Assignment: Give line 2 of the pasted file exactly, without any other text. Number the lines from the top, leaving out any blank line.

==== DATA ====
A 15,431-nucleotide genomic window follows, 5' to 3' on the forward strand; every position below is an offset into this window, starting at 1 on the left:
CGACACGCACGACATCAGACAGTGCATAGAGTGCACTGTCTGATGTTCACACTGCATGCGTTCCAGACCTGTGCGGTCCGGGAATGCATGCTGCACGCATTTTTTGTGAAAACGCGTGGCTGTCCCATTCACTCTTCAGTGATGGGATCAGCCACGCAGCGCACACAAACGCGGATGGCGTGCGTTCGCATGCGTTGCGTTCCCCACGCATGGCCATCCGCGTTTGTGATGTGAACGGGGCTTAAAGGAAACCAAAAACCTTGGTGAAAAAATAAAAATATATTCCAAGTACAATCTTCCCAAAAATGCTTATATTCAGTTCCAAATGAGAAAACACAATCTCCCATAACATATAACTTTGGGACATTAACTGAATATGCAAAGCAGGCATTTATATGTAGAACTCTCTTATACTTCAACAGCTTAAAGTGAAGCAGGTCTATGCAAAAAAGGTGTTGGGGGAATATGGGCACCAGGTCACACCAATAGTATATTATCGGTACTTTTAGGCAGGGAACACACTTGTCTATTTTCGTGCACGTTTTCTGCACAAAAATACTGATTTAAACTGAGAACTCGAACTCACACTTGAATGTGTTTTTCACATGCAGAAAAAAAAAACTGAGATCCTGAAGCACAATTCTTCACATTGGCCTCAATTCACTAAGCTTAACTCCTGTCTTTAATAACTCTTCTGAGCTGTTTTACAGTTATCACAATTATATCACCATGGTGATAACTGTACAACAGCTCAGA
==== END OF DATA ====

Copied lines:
CGACACGCACGACATCAGACAGTGCATAGAGTGCACTGTCTGATGTTCACACTGCATGCGTTCCAGACCTGTGCGGTCCGGGAATGCATGCTGCACGCATTTTTTGTGAAAACGCGTGGCTGTCCCATTCACTCTTCAGTGATGGGATCAGCCACGCAGCGCACACAAACGCGGATGGCGTGCGTTCGCATGCGTTGCGTTCCCCACGCATGGCCATCCGCGTTTGTGATGTGAACGGGGCTTAAAGGAAACCAAAAACCTTGGTGAAAAAATAAAAATATATTCCAAGTACAATCTTCCCAAAAATGCTTATATTCAGTTCCAAATGAGAAAACACAATCTCCCATAACATATAACTTTGGGACATTAACTGAATATGCAAAGCAGGCATTTATATGTAGAACTCTCTTATACTTCAACAGCTTAAAGTGAAGCAGGTCTATGCAAAAAAGGTGTTGGGGGAATATGGGCACCAGGTCACACCAATAGTATATTATCGGTACTTTTAGGCAGGGAACACACTTGTCTATTTTCGTGCACGTTTTCTGCACAAAAATACTGATTTAAACTGAGAACTCGAACTCACACTTGAATGTGTTTTTCACATGCAGAAAAAAAAAACTGAGATCCTGAAGCACAATTCTTCACATTGGCCTCAATTCACTAAGCTTAACTCCTGTCTTTAATAACTCTTCTGAGCTGTTTTACAGTTATCACAATTATATCACCATGGTGATAACTGTACAACAGCTCAGA